In the lead up to the O2 simulation, students participate in a two-week civics and science module on outbreak response, then take on roles as clinicians, epidemiologists, government officials, military, media, and the general population. During the simulation, students face the possibility of infection while carrying out these roles. “Symptomatic” students present in the triage room and share their symptoms with the clinicians. The clinical team passes along this information to the student epidemiologists, who try to identify the disease and attempt to stop it. The epidemiologists then relay the message to the government officials in order for them to decide what actions they should take.
Simulations provide a means of emotional and behavioral preparation, offering opportunities to reflect on how decisionmaking processes can be disrupted by conflicts of interest, chaos, and fear. The O2 app communicates a student’s health status to them through emoticons and other phone alerts, and when this status changes, it feels real to them. During last year’ simulation, they became fully immersed in the unpredictable and anxiety-inducing scenario of an ongoing deadly epidemic. In one instance, military forces responsible for enforcing quarantine clashed with civilians, and a panicked officer used his NERF gun to fire shots to stop a potentially infected individual from approaching, resulting in “fatalities.” Later on, some government officials were videoed trying to secure access to vaccine stocks before everyone else and were exposed by the media. A student described the experience as “probably the most real thing I have ever done. You are actually working against the clock while the virus is spreading.”
These virtual events are also a form of STEM learning and could encourage students to pursue careers in science, medicine, and public health. Experiential learning like this can increase student engagement and interest in science and technology through role playing and games. We also designed O2 to incorporate more than just science: While the biology component examines viral and bacterial pathogens, a humanities module explores local, national, and international agencies’ responsibilities during an outbreak. The entire unit culminates in the simulation event. Thanks to support from several organizations, we were able to purchase equipment that increased the realism of the event, including face masks, full body protective personal equipment, and Bluetooth beacons that simulate infectious sources and other aspects of the outbreak.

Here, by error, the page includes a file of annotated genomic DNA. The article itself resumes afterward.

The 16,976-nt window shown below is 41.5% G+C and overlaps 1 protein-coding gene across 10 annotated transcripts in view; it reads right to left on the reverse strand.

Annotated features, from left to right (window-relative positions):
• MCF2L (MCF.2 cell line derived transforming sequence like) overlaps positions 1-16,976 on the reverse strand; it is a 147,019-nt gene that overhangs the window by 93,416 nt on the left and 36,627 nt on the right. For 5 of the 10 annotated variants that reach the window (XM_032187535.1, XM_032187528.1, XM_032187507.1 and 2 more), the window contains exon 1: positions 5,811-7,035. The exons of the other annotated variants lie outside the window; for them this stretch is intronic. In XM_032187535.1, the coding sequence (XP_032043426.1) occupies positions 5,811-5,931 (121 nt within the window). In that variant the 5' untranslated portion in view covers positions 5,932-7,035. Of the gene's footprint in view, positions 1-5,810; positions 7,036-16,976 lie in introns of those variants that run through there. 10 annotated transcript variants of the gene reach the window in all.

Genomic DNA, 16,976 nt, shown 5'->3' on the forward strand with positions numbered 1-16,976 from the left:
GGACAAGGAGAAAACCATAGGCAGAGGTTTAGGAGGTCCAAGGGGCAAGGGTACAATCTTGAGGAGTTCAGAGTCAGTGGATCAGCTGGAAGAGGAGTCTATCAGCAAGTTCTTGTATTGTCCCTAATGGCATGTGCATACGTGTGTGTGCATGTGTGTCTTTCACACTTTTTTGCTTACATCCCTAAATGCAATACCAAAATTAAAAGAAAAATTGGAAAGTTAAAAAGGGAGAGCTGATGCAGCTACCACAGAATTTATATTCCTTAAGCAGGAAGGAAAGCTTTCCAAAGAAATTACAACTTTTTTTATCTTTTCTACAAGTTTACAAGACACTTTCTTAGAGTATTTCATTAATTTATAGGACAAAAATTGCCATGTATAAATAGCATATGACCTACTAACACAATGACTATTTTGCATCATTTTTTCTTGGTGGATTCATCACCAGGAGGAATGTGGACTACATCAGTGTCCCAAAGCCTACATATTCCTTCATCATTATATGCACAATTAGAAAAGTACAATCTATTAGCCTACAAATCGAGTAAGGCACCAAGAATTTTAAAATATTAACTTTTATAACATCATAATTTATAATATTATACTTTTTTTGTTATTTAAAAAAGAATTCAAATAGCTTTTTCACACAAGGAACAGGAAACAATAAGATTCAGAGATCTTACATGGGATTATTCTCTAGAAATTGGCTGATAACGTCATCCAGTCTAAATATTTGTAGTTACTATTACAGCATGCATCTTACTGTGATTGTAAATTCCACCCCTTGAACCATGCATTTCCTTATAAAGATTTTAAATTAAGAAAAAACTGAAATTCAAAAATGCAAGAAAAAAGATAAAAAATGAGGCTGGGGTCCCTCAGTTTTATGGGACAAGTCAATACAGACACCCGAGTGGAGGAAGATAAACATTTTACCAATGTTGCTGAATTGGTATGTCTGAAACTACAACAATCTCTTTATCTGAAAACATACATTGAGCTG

And we can do more with simulated real-world outbreaks. We can develop sophisticated epidemiological models for small populations, add an economic model (i.e. earning an income, buying food and supplies) to increase realism and explore individual and community resilience. We can incorporate a pathogen genome that evolves over time, enabling transmission tracking and potentially causing new traits to emerge. We can also incorporate data analytics into the system so that student epidemiologists can carry out visualization and modeling of the data generated with the app.
Ultimately simulations make clear, as in real life, that preparation and cooperation are essential elements for a successful response to outbreaks. And they increase our empathy, allowing us to see first-hand how challenging it might be to be a scientist fighting comes to disease, a health care worker taking care of patients, or a government official planning and executing an effective response to an emergency situation. Why wait for a pandemic to learn such important lessons?
The authors would like to thank the staff and students from Sarasota Military Academy Prep for their hard work and enthusiasm during the past three years, Stephen Schaffner and Nathan Yozwiak for critical feedback on the manuscript, and the members of the Sabeti Lab for their feedback and support.
We are also grateful to L’Oreal/AAAS For Women in Science award for STEM Education, Voya Financial Unsung Heroes Grant, Florida Association of International Baccalaureate World Schools Grant, and Toshiba Foundation of America Grades 6-12 STEM Grant for their support.